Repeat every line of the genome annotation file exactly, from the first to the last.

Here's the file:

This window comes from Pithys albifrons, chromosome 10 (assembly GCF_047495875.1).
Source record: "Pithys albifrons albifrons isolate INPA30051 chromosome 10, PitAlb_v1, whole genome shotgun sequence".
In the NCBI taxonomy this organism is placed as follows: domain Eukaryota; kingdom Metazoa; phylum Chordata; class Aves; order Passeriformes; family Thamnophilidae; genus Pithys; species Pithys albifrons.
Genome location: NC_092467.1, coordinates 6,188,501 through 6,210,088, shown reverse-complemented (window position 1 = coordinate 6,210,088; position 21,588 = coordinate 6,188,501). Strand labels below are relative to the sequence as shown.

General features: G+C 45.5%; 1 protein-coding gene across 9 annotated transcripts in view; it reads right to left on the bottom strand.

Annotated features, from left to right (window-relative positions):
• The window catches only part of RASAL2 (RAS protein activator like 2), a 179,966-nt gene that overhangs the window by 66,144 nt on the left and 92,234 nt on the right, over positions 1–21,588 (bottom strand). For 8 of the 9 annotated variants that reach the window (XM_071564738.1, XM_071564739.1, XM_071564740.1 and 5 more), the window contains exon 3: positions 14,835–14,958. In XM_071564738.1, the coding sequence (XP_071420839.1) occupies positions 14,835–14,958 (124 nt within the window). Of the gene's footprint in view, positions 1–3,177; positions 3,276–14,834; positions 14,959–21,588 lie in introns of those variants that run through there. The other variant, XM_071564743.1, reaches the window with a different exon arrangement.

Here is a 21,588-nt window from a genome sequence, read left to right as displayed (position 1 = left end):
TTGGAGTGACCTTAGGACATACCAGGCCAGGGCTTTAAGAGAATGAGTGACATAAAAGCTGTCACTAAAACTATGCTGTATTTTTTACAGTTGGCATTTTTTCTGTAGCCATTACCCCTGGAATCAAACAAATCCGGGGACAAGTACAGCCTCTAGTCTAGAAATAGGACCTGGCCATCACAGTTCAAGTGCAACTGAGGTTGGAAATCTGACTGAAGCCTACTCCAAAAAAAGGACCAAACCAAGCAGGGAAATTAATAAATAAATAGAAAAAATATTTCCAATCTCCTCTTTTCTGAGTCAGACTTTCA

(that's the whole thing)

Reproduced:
This window comes from Pithys albifrons, chromosome 10 (assembly GCF_047495875.1).
Source record: "Pithys albifrons albifrons isolate INPA30051 chromosome 10, PitAlb_v1, whole genome shotgun sequence".
In the NCBI taxonomy this organism is placed as follows: domain Eukaryota; kingdom Metazoa; phylum Chordata; class Aves; order Passeriformes; family Thamnophilidae; genus Pithys; species Pithys albifrons.
Genome location: NC_092467.1, coordinates 6,188,501 through 6,210,088, shown reverse-complemented (window position 1 = coordinate 6,210,088; position 21,588 = coordinate 6,188,501). Strand labels below are relative to the sequence as shown.

General features: G+C 45.5%; 1 protein-coding gene across 9 annotated transcripts in view; it reads right to left on the bottom strand.

Annotated features, from left to right (window-relative positions):
• The window catches only part of RASAL2 (RAS protein activator like 2), a 179,966-nt gene that overhangs the window by 66,144 nt on the left and 92,234 nt on the right, over positions 1–21,588 (bottom strand). For 8 of the 9 annotated variants that reach the window (XM_071564738.1, XM_071564739.1, XM_071564740.1 and 5 more), the window contains exon 3: positions 14,835–14,958. In XM_071564738.1, the coding sequence (XP_071420839.1) occupies positions 14,835–14,958 (124 nt within the window). Of the gene's footprint in view, positions 1–3,177; positions 3,276–14,834; positions 14,959–21,588 lie in introns of those variants that run through there. The other variant, XM_071564743.1, reaches the window with a different exon arrangement.

Here is a 21,588-nt window from a genome sequence, read left to right as displayed (position 1 = left end):
TTGGAGTGACCTTAGGACATACCAGGCCAGGGCTTTAAGAGAATGAGTGACATAAAAGCTGTCACTAAAACTATGCTGTATTTTTTACAGTTGGCATTTTTTCTGTAGCCATTACCCCTGGAATCAAACAAATCCGGGGACAAGTACAGCCTCTAGTCTAGAAATAGGACCTGGCCATCACAGTTCAAGTGCAACTGAGGTTGGAAATCTGACTGAAGCCTACTCCAAAAAAAGGACCAAACCAAGCAGGGAAATTAATAAATAAATAGAAAAAATATTTCCAATCTCCTCTTTTCTGAGTCAGACTTTCA